She didn’t just lose her money in this encounter – she lost her faith in humanity as well.
Adeline (not her real name) shared with AsiaOne on Nov 10 that she had fallen for an investment scam in October, one which caused her to lose more than $320,000 in just a month.
She was first approached by an individual through Instagram, who presented himself as a high-flying businessman.
The scammer chatted with Adeline about their hobbies and work life, before asking her to switch to WhatsApp to continue their conversation.
After two weeks of interaction, the two became ‘friends’ and the ‘businessman’ allegedly offered Adeline an opportunity – to invest in trading gold commodities through a “seed” investment platform, purportedly based under a larger, reputable investment company.
Seed investment refers to financing startups in order to aid their development.
He then showed her detailed information to convince her, and although Adeline wasn’t keen on taking the plunge, she eventually acquiesced.
Her first foray into this ‘investment’ platform was funded by this scammer who gave her US$2,000 (S$2,721) to experiment with.
After turning a quick profit through the platform, the scammer then invited Adeline to invest a larger sum of US$10,000.
However, the amount was too daunting for Adeline, who admitted to AsiaOne that she had no interest in the subject and didn’t know much about investments.
In response to her rejection, the scammer told her that he would pay the majority of the ‘investment’, convincing Adeline to put in US$2,500.
“So in that incident where we put in US$10,000, the investment grew to $190,000,” she recalled. “So that’s when the problem started.”
‘I’m very stupid’
Adeline said she tried to withdraw the money she had invested from the platform but was met with multiple barriers.
First, she was told to pay a tax of US$48,000, and that the amount was only a deposit and would be refunded.
What the scammers didn’t tell her before she took out a loan and went ahead with the decision was that the refund would go into her platform’s account wallet instead of her bank.
She then tried using cryptocurrency to retrieve her money, but that failed too. The scammer allegedly told her she needed to have a verified account with “enough flow in the crypto world” to do so.
The scammers then offered her a way to verify her account, albeit at a price: US$70,000, which would also be refundable.
“Of course I put in the money because I’m very stupid,” Adeline said with a pained sigh, explaining that this was another loan from the bank.
“They refunded the money but I never got it back, because it went into the platform.”
A downward spiral
Once her account was verified, the scammers then told her that she could pull her money out from their Singapore office.
But because such a large sum of money being transferred would no doubt raise eyebrows, they told her to make multiple smaller transactions for the administrative cost of US$20,000 – this led to another bank loan for Adeline.
That wasn’t the end, as she was charged a further custody fee because of the large amount of money that was transferred, costing her US$50,000.
Next, because the money was held for so long, she had to pay another US$50,000 for the delays on Nov 2, racking up a total loan of more than $320,000.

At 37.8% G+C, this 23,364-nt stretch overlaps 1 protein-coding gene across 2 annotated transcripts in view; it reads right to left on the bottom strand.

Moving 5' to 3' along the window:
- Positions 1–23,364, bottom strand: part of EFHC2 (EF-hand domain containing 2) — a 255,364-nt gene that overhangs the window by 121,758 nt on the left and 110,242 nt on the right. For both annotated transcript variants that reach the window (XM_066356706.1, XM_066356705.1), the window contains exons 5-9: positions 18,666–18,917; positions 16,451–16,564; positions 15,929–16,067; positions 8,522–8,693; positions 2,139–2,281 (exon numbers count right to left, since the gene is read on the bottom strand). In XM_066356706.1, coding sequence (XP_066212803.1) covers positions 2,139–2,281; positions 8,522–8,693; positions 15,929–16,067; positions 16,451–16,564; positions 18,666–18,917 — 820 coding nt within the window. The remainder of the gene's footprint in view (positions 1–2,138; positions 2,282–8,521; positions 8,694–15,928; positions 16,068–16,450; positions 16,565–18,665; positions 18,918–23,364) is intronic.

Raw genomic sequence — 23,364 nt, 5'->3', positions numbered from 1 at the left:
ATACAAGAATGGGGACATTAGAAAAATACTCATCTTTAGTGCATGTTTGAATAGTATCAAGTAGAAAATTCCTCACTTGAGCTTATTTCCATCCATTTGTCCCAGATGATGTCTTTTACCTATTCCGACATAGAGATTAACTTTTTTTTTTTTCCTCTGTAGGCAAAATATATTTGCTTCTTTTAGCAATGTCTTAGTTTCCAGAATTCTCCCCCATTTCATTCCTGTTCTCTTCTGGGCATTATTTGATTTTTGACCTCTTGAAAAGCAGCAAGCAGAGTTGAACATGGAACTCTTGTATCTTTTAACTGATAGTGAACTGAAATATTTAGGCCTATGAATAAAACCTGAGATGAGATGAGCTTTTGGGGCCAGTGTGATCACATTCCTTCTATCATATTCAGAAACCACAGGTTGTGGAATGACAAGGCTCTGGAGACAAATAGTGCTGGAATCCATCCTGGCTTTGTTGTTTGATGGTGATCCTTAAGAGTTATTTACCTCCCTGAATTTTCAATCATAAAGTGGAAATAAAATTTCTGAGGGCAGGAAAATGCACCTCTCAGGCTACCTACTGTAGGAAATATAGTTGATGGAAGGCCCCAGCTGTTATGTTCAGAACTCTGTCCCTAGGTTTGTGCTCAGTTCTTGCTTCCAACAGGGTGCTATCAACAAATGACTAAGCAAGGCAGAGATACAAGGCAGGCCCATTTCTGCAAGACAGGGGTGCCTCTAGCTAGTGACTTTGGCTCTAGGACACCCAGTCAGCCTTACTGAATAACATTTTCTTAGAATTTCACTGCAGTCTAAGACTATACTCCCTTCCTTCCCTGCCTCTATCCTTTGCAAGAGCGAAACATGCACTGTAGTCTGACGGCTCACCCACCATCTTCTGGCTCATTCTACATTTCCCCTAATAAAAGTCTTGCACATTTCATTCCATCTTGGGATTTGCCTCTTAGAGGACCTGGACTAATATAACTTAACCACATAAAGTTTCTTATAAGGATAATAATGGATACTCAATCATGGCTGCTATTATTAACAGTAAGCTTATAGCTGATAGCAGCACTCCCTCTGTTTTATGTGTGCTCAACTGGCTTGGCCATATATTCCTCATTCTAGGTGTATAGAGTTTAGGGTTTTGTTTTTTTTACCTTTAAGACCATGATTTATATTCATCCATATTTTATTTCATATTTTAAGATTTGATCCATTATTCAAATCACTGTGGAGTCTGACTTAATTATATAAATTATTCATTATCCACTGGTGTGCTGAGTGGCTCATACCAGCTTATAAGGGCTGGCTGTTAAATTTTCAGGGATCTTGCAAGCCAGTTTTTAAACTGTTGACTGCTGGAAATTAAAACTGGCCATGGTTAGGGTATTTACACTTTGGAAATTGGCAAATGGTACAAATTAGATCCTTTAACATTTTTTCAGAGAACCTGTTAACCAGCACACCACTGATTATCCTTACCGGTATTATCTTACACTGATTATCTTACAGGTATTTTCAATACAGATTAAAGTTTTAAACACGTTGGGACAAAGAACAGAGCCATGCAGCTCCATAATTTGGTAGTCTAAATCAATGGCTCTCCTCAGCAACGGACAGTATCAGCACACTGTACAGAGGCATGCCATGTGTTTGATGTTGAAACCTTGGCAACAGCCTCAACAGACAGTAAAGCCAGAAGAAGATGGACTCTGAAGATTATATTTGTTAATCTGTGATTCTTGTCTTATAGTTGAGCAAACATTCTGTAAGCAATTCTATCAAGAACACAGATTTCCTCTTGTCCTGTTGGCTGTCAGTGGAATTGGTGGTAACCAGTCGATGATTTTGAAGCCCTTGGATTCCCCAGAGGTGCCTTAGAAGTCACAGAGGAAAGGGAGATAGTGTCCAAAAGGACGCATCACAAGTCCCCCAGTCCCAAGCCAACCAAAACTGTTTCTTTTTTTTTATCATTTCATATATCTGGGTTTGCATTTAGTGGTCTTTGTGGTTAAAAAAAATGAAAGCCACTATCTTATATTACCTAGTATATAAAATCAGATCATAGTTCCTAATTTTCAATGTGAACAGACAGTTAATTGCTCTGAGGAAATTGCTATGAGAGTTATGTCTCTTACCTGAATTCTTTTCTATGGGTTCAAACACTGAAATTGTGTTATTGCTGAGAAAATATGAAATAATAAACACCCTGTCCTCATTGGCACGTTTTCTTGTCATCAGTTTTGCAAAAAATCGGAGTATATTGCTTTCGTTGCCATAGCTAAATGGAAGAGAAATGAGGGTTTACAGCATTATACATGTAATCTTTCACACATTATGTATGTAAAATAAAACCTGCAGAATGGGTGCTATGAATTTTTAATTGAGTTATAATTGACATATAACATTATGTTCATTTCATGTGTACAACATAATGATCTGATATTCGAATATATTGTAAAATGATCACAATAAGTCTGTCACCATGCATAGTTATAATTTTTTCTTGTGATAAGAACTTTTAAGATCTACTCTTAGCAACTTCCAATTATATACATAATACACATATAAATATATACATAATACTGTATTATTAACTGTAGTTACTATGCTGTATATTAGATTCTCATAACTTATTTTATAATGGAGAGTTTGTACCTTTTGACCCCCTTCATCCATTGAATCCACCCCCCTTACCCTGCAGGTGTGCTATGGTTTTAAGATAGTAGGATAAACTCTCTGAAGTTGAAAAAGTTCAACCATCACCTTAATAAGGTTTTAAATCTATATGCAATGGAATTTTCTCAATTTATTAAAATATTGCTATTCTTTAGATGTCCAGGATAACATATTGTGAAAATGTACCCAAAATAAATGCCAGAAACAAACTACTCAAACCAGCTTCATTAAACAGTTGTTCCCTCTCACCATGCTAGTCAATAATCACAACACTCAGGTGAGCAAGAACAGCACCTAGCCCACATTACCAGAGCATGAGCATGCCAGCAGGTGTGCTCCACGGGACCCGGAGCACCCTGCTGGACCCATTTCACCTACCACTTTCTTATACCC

When she was then told to pay another US$140,000, she gave up entirely.
‘Everything fell apart’
“By then I saw that something wasn’t right… they kept saying that they would give me back my money, but they didn’t,” Adeline said. “So I finally came clean with my husband.”
Last Monday (Nov 6), she finally reached out to others for help.
She told her husband that she was “muddleheaded” and was too focused on trying to get the money back that she wasn’t thinking straight, further confessing that she should have told him about this earlier.
“But it was just like… everything fell apart,” she said defeatedly.
They said they then contacted the banks for help and filed a police report that same day but have not heard back from either entities since.
Adeline is still in contact with the ‘friend’, who she said is still asking her for payment.
She also shared that she had remained unwilling to invest throughout the entire month as the scam was taking place, but her ‘friend’ somehow had a way with words and always convinced her.
She explained: “I was like, ‘I don’t really want to do this’, but later on – I don’t know how – I somehow got coerced into it.”
This dark cloud’s silver lining
This experience has scarred her in more ways than one, Adeline told AsiaOne.
“This has really burned my trust in human beings in general… Everything is fake,” she said.
However, there’s also some good amid the bad, as she feels that this will give her and her family prudence.
“And maybe this won’t be so bad for the kids, in that they won’t grow up feeling so entitled, because we can’t afford to give them as much as we used to be able to,” she said.
“We have to cut the luxuries, but I hope they learn to be humble or grow up being a bit more humble because of that. If you don’t have so much growing up, then you’ll tend to cherish what you have a little more, right?”
She also expressed that her husband’s support of her through this period – despite his anger – was something she appreciated as it also solidified their marriage.
“In Chinese we have this saying: amid disaster, true bonds are revealed,” Adeline said, thanking her friends and family that have stuck by her and comforted her through these tough times.
Although things are “really bad” for her right now, they could have been worse, she said.
She added: “But it isn’t going to be easy.”